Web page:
A Survey of Turkish Pre-Service Science Teachers’ Attitudes Toward the Environment

Sibel Özsoy
University of Aksaray, Faculty of Education.


Problem Statement: Increasing global population and unrestrained consumption of natural resources has resulted in increasing pollution, poor air and water quality and the extinction of animal and plant species. Today, environmental problems are experienced worldwide and threatening the continuity of human life. For the sake of human beings, environmental problems need to be solved in the near future. Solving environmental problems is only possible with citizens who are knowledgeable about environmental issues, aware of environmental problems, and motivated to work to solve these problems. Environmental education is the most effective way to educate children about these issues. Teachers are the key actors who shape children’s interest in and attitudes toward environmental issues. Thus, for environmental education researchers, it is always worth studying in-service and pre-service teachers’ environmental attitudes.

Purpose of the Study: The purpose of this study is to investigate Turkish pre-service science teachers’ attitudes toward the environment. In addition, it aims to investigate how pre-service science teachers’ environmental attitudes change with grade level and gender.

Method: A total of 2015 pre-service teachers enrolled at elementary school science education departments at 13 different universities in Turkey participated in the study. A 45-item Likert-type questionnaire consisting of four dimensions, namely, awareness of environmental problems, general attitudes toward solutions, awareness of individual responsibility, and awareness of national environmental problems, was used to measure pre-service teachers’ environmental attitudes. Descriptive statistics; frequency distributions and percentages, and inferential statistics; independent samples t-test and analysis of variance, were used to determine pre-service teachers’ environmental attitudes.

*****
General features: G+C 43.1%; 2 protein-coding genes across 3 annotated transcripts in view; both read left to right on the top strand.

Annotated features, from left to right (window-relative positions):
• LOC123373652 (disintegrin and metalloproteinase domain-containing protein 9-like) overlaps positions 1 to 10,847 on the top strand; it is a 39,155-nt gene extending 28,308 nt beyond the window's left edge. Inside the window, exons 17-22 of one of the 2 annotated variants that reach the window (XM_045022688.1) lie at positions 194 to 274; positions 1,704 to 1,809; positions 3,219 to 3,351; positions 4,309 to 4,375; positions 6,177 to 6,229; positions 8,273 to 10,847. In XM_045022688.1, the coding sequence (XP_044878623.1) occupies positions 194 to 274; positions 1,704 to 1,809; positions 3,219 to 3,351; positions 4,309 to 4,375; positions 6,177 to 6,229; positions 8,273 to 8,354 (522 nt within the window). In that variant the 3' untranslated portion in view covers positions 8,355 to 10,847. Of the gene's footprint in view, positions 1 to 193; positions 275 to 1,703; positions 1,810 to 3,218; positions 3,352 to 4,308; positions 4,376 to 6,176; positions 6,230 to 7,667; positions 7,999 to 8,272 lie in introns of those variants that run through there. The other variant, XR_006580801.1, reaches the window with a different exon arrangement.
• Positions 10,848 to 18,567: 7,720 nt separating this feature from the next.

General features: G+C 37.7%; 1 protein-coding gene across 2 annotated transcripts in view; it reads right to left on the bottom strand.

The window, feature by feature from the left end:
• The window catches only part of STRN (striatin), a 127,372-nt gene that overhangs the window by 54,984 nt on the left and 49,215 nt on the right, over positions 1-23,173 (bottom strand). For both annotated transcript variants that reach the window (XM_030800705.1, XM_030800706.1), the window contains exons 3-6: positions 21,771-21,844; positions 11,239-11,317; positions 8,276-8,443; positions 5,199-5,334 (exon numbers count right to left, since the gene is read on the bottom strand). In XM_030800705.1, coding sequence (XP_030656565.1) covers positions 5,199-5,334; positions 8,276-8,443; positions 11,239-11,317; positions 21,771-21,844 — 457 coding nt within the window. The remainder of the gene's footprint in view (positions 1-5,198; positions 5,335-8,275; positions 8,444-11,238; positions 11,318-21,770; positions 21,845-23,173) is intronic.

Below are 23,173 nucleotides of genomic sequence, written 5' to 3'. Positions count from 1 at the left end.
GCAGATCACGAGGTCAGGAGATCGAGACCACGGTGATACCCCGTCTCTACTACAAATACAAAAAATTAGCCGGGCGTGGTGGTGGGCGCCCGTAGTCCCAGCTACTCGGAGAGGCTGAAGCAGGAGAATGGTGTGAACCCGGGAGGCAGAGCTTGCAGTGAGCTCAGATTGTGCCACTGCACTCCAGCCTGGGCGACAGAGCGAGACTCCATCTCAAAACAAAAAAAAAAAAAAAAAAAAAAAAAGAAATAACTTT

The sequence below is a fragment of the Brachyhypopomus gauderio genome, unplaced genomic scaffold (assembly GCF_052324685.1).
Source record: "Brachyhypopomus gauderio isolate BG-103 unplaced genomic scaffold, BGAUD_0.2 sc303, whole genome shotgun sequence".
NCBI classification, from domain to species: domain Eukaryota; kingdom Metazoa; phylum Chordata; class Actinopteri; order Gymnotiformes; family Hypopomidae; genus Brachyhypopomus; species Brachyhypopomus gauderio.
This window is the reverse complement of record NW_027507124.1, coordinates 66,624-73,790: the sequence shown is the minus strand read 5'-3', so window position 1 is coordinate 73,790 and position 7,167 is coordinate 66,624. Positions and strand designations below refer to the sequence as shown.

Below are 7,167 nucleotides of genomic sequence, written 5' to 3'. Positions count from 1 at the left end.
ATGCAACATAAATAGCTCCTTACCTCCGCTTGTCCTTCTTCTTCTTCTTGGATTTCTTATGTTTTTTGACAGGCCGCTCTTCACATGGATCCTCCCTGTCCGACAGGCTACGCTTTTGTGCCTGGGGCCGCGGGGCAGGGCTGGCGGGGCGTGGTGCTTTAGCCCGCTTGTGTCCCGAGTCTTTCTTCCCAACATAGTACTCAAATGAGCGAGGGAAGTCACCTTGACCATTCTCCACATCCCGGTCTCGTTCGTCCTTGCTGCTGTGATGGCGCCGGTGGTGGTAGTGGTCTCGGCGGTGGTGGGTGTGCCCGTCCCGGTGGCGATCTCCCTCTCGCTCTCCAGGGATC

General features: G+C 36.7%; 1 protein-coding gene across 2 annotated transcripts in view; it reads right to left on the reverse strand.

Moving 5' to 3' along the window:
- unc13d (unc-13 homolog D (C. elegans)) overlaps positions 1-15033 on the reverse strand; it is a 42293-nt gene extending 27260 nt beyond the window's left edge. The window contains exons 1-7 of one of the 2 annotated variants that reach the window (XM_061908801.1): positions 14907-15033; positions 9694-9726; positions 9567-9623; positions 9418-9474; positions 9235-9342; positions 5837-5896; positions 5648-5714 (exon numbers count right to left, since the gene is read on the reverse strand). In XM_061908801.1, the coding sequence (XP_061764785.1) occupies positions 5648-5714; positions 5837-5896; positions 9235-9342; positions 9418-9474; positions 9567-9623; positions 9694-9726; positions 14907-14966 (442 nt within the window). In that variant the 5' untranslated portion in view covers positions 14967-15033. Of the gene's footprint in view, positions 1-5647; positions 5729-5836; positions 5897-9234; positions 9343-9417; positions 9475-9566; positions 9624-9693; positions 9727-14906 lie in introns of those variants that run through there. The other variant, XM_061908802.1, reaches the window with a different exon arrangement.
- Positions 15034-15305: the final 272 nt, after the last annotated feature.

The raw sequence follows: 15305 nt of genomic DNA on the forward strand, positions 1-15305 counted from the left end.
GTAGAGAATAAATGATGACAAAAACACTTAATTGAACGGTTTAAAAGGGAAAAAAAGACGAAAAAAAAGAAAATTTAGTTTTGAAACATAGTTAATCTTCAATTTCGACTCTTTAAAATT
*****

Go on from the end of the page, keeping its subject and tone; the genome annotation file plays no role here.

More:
Findings and Results: The results of the study showed that pre-service science teachers have a high level of environmental attitudes (M = 149.67, SD = 12.10). The results also revealed that there is a statistically significant mean difference (t (2006) = 2.861, p = .004) between males and females in favour of females with a small effect size (η2= .004). The results also showed that there are no significant differences (F (3, 2011) = 2.466, p = .061) between pre-service teachers enrolling to different grades with respect to their environmental attitudes.

Conclusions and Recommendations: Overall, the results of the study indicated that today’s pre-service science teachers have positive attitudes toward the environment. Additionally, it was found that females have more positive attitudes toward the environment than males. The gender difference in favour of females may be due to the cultural roles of males and females. In traditional views of gender roles, females are responsible for looking after their children and males are usually responsible for providing the economic wellbeing of the family. As a result of these gender roles, males become more competitive and females become more protective, and thus may show more positive attitudes toward the environment. Based on these results, it is suggested that environmental education provided through all steps of formal education take gender differences into account.

Keywords: Environmental education, pre-service teachers, attitudes toward the environment, gender difference, grade level difference